La Jornada – Mexico and Canada are organizing a hillside exhibition at the Museum of the Ministry of Foreign Affairs

Convinced of the need to seek alternative ways of representing the diversity of contemporary art in order to forge new exchanges between creative communities, cultural spaces and audiences, an artist from Mexico and Canada developed the Tlali Project; The Cultivated Land Path, the first part of which is on display in the Chancellery Museum.

The exhibition presents three solo shows but in dialogue: Ethnic Pareidolias by Mexican artist Gabriel Mestre Arrioja, curated by Jorge Reynoso Pohlenz; Salted Edges Painting curated by Antonio Ottone; And all directions for the Argentine Vicente Grondona hosted by Rafael Torrez.

“At a time when concepts such as territory and identity become more complex and expansive, we are trying to make the relationship between artists and curators an exchange, that extends to the venues for works being presented, with the hope that this dialogue is about the diversity of current creative expressions and extends to visitors to exhibitions,” commented Renoso Bohlens.

The State Department Museum will be the first venue for this multicultural project that will bring together a series of live, face-to-face and virtual exhibitions in different parts of the world in the coming years, with a wide international participation that includes the work of artists of different nationalities.

Among the shortlisted participants: Janet Pilotto, a Toronto native who practices sculpture, installation, photography, video, and performance, and focuses on the use of spaces beyond gallery walls; Vicente Grondona (Buenos Aires, 1977), painter, illustrator and sculptor; Gabriel Mestre Areuga, multidisciplinary artist and independent curator, has focused his projects on a critical exploration of the relationships between the local and the global, mainly in Scandinavia, the Nordic countries (including Iceland), the Baltic states, Poland and Russia, as well as the Norwegian Sea and the socio-cultural strip known as Sapmi, namely An area of ​​the European Arctic Circle where the indigenous Sami tribes live.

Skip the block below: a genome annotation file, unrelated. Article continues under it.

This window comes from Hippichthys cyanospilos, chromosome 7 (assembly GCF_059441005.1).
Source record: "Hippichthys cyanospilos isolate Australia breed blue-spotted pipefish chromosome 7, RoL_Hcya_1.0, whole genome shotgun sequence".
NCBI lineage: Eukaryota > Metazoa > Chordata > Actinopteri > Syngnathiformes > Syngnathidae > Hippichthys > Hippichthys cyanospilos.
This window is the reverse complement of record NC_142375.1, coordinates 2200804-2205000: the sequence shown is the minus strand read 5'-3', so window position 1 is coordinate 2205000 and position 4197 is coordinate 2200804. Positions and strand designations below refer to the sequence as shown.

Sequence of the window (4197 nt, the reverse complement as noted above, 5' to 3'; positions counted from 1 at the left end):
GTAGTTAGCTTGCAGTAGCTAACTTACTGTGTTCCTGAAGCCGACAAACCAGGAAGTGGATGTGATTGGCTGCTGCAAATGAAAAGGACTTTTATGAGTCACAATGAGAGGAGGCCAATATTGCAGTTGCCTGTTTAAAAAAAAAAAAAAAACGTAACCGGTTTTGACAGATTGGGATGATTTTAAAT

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In the curatorial part, we find Rafael Torrez (Jalapa, 1983), also essayist and cultural critic; Antonio Ottone (Mexico City, 1970), professor at the College of Art in the United Arab Emirates and at the Morelins Art Center; and Reinoso Bohlens (Mexico City, 1974), dedicated to staging and antiques.

The Hills Path of Cultivated Land exhibition concludes on November 19. It is served in Room 2 of the Museum of the Chancellery (República de El Salvador 47, Historic Center), from Monday to Saturday from 11 am to 5 pm. free entry.

Sacha Woodward

"Wannabe writer. Lifelong problem solver. Gamer. Incurable web guru. Professional music lover."

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